retained the downiness of a chin almost innocent of the razor. The
Precinct Captain would never have believed that he could appear so
mild, like a young poet who mused on his own sonnets--not a boy who
perused the hysterics of a scientist in court, accused of experiments
on "volunteers"–developmentally disabled citizens too simple to consent
I loved them! Each and every one of them, I sat by their bedsides,
sometimes all hours, held their hands when the painkillers failed, put
my arms around them and held them as they sobbed. Where else could
people like these have found the love that I offered, even if they’d
lived three times as long?"
Yet this man had fallen
into the clutches of justice when the highly intelligent wife of one of
his "volunteers" had tracked down her missing husband. Merle
Cheneh--who later earned her own chapter in the File of Shame with her
grief-fueled excesses in the Full Moon Rebellion.
"This, too, is a part of us," Merrill thought, and read on. "It is well
to know." He felt a brief pang of guilt, himself, at his own morbidity,
when he could spend time on something relevant to agency-training (but
so few made it, so heartbreakingly few!) He stifled this with Randy's
quote against relevancy: Once you see the need to know a subject, it's generally too late to learn.
He read of an experiment in sociology where an agent drove a village mad. "For
a moment I myself almost joined them; my skin burned beneath the furs
to run naked into the snows after visions, sacrifice my extremities to
the gods of frostbite, refuse all treatment until gangrene finally
drove me permanently into that better world glimpsed only in delirium.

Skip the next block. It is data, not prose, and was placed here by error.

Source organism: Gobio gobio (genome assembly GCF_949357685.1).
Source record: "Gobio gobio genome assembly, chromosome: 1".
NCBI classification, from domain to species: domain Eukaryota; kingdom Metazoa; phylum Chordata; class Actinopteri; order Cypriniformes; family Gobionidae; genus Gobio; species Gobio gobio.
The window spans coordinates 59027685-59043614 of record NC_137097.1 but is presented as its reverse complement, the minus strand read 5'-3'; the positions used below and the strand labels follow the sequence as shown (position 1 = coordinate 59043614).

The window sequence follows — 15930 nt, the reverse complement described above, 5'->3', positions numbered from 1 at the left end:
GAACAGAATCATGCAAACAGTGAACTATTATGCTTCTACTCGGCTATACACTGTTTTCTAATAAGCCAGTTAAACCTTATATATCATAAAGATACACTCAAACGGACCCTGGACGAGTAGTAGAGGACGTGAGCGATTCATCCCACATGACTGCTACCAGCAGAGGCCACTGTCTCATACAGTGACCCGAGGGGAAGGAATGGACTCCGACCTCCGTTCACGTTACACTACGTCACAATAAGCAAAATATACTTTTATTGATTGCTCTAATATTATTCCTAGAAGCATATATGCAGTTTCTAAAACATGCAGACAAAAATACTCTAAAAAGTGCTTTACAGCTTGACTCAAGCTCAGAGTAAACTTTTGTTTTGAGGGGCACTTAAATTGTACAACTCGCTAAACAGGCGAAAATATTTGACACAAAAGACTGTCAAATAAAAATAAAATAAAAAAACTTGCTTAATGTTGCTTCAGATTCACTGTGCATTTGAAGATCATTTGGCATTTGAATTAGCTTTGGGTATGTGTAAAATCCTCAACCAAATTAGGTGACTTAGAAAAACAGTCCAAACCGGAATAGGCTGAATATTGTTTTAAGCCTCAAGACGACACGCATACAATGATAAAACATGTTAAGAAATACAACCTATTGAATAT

But somebody has to keep a record of the delicate checks and balances
in religion and what might disturb them." The knowledge that the man had gained to this day saved whole nations; that made it no less evil.
Details leaped at him with the vividness that only Archives could
achieves--the very feel of soft and slippery corpses underfoot, the
pungent whiff of poison that needed concealment in oil of cloves, the
grip of the "volunteer" so hard that it broke the doctor's hand, the
burning arctic wind across his face! Through Archives' aid
psychometrists revised its vocabulary to catch each change of nuance.
Not just for each generation but, through the filter of personality
profiles, it rewrote itself--to the utmost accuracy--for every
individual whose journal rested within itself. Merrill could not misunderstand.
This intimacy of human being to Archives brought Merrill no comfort.
These crimes still lived. Everything still lived. Even now he felt the
thrill and the guilt and the arrogance and pain thunder through him
like a stampede of something wild and primitive, unstoppable! Nobody
remained apart, no more than one organ could exclude from itself a drug
in the common blood. If a single tilan joined into the stampede of